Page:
The results tend to speak for themselves. But RIT has no intention of resting on its laurels. In an effort to “grow their own” future faculty, they’ve created two innovative programs.
The first program RIT calls the Future Faculty Career Exploration Program, says Baker, manager of faculty recruitment, and it involves bringing students who are nearing completion of their doctoral training to Rochester to receive “the RIT treatment.”
Early in October, for example, RIT hosted 13 students hailing from top programs at Georgia Tech, Vanderbilt, Stanford and Nebraska, among others, for a weekend of campus and community tours and meetings with deans, department heads and, of course, Simone.
In addition, RIT has created a faculty exchange partnership with historically Black Fisk University in Nashville, Tenn. RIT’s renowned finance guru, Dr. Bob Manning, is currently down in Nashville teaching his popular courses on credit card debt and financial literacy.
“It’s a good fit. They’re small; we’re big. They need diversity, too. They don’t have many White folks, so we’re going to give them some of those,” Simone says. The Cost of Innovation
The need is not quite as urgent at CSULA, in part because the school has certain natural advantages over others just by virtue of its location.
“If you enjoy what the world is evolving into, then Cal State-LA is one of the centers of that globally. So what that means is that the amenities of life that people require when they’re not on campus are available in a very attractive way. And there’s support in the external community — you feel ‘connected.’ That’s something we can offer that other schools have a hard time offering,” Lujan says.
But there’s still the need to compete with other California schools. So last year CSULA began targeting “startup funds” — in other words, the labs, office space and equipment purchases that permit new hires to “hit the ground running” on a new assignment.
“Seven or eight years ago, we weren’t even paying startup funds,” Lujan says. “And now we do — particularly for the underrepresented groups because that’s how we attract them.”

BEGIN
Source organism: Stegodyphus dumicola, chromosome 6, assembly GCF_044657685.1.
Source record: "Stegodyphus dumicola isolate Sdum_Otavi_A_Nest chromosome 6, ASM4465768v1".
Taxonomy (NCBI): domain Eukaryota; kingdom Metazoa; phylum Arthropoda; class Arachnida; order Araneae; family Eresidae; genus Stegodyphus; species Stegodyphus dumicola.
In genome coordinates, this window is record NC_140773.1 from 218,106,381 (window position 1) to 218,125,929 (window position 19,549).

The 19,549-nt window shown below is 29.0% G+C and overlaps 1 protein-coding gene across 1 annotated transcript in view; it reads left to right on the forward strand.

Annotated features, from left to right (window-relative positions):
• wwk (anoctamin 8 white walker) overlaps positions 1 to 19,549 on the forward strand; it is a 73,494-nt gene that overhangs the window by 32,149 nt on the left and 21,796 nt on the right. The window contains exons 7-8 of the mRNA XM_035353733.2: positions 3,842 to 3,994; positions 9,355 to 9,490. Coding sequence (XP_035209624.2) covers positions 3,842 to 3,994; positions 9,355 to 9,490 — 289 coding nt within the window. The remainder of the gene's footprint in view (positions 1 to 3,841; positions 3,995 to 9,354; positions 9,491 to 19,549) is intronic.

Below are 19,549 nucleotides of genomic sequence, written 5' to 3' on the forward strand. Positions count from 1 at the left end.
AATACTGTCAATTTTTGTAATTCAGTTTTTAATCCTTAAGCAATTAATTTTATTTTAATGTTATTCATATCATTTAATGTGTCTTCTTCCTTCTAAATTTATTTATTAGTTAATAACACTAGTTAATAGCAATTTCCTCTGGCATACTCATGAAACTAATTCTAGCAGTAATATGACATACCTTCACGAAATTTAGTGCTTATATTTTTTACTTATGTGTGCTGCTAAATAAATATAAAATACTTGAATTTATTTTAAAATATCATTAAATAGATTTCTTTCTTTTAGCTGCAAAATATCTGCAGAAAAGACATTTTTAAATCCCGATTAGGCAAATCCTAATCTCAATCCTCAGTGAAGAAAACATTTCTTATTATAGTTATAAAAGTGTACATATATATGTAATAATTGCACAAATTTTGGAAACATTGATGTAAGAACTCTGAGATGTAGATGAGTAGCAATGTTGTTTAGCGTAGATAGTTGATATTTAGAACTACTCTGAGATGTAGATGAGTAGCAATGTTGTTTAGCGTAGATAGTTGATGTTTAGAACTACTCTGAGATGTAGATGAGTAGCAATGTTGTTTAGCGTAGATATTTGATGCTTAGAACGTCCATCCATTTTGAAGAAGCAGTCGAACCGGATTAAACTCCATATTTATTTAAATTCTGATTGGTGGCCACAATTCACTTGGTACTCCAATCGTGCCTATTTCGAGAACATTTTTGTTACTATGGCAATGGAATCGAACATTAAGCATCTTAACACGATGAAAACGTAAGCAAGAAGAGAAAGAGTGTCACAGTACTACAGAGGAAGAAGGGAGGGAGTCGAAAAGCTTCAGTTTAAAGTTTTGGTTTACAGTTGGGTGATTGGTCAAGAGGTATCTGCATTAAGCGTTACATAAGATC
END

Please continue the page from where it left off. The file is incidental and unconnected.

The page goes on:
But the costs, he adds, can be considerable. Sometimes the issue is simply needing another $20,000 to hire, say, an outstanding candidate in chemistry. “And the dean is out of money and the person that left was making two-thirds of that,” Lujan says.
And then there are the equipment purchases. “We just had to buy a new spectrometer for the campus,” Lujan notes. “It cost us $600,000 bucks, but we needed that to facilitate the research of our young faculty — a number of whom are persons of color, including the chief professor who got the grant” that necessitated the purchase.
The $1 million set aside at SIUC, meanwhile, has a specific purpose, Wendler says. “We’re going to use it as a rotating loan fund to encourage our deans and department heads to seek the deepest and broadest pools of potential candidates,” he explains. “This traditional approach of putting out ads and waiting for the CVs to flow in — that’s not enough. We’re going to look at some innovative approaches. We’re really going to beat the bushes.”
Sometimes the money will be used to “spice up a line,” add perks or meet a salary demand for a particularly desirable candidate. Other times, the funds will target “opportunity hires”— candidates for whom there’s not yet a line available, hired against the day a vacancy appears in the department.
“The bottom line is, this place is about reaching out. If you look around, you won’t see a lot of BMWs. This is a lunch-pail crowd. We have historically and we still have a high percentage of people who are the first in their families to attend college,” Wendler says.
Just as SIUC has reached out to the people of southern Illinois, giving them the tools to better their lives, it is reaching out to minorities.
“As it happens, top candidates are now in very high demand, and so we’ve sent the message out that we have to compete for them the same way we compete for quarterbacks on the football team,” Wendler says. “We’re going to work hard to get them here and support them once they get here. That’s my goal and the goal of the provost.”
© Copyright 2005 by DiverseEducation.com